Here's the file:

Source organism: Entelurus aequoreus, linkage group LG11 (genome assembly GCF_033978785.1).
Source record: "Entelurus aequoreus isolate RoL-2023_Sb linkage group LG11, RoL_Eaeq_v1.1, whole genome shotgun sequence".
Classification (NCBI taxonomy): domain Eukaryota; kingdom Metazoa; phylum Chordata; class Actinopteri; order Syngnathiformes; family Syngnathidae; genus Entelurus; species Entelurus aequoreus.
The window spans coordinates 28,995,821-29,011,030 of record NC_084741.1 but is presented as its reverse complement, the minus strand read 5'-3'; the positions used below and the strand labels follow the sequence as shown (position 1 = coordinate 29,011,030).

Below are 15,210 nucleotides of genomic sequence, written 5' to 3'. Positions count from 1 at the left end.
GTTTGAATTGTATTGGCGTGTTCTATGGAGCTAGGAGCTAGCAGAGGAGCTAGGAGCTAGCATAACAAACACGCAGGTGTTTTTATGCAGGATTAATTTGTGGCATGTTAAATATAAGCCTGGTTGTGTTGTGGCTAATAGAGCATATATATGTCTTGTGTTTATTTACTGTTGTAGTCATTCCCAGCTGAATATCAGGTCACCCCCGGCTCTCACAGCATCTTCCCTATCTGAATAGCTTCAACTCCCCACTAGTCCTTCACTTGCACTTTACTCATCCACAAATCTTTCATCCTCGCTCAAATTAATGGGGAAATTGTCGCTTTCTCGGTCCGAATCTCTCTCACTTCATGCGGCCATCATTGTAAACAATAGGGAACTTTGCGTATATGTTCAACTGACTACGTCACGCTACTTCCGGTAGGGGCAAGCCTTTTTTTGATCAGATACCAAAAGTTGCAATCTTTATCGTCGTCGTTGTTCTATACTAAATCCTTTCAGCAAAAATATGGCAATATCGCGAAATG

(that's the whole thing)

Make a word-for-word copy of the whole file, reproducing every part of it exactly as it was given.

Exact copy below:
Source organism: Entelurus aequoreus, linkage group LG11 (genome assembly GCF_033978785.1).
Source record: "Entelurus aequoreus isolate RoL-2023_Sb linkage group LG11, RoL_Eaeq_v1.1, whole genome shotgun sequence".
Classification (NCBI taxonomy): domain Eukaryota; kingdom Metazoa; phylum Chordata; class Actinopteri; order Syngnathiformes; family Syngnathidae; genus Entelurus; species Entelurus aequoreus.
The window spans coordinates 28,995,821-29,011,030 of record NC_084741.1 but is presented as its reverse complement, the minus strand read 5'-3'; the positions used below and the strand labels follow the sequence as shown (position 1 = coordinate 29,011,030).

Below are 15,210 nucleotides of genomic sequence, written 5' to 3'. Positions count from 1 at the left end.
GTTTGAATTGTATTGGCGTGTTCTATGGAGCTAGGAGCTAGCAGAGGAGCTAGGAGCTAGCATAACAAACACGCAGGTGTTTTTATGCAGGATTAATTTGTGGCATGTTAAATATAAGCCTGGTTGTGTTGTGGCTAATAGAGCATATATATGTCTTGTGTTTATTTACTGTTGTAGTCATTCCCAGCTGAATATCAGGTCACCCCCGGCTCTCACAGCATCTTCCCTATCTGAATAGCTTCAACTCCCCACTAGTCCTTCACTTGCACTTTACTCATCCACAAATCTTTCATCCTCGCTCAAATTAATGGGGAAATTGTCGCTTTCTCGGTCCGAATCTCTCTCACTTCATGCGGCCATCATTGTAAACAATAGGGAACTTTGCGTATATGTTCAACTGACTACGTCACGCTACTTCCGGTAGGGGCAAGCCTTTTTTTGATCAGATACCAAAAGTTGCAATCTTTATCGTCGTCGTTGTTCTATACTAAATCCTTTCAGCAAAAATATGGCAATATCGCGAAATG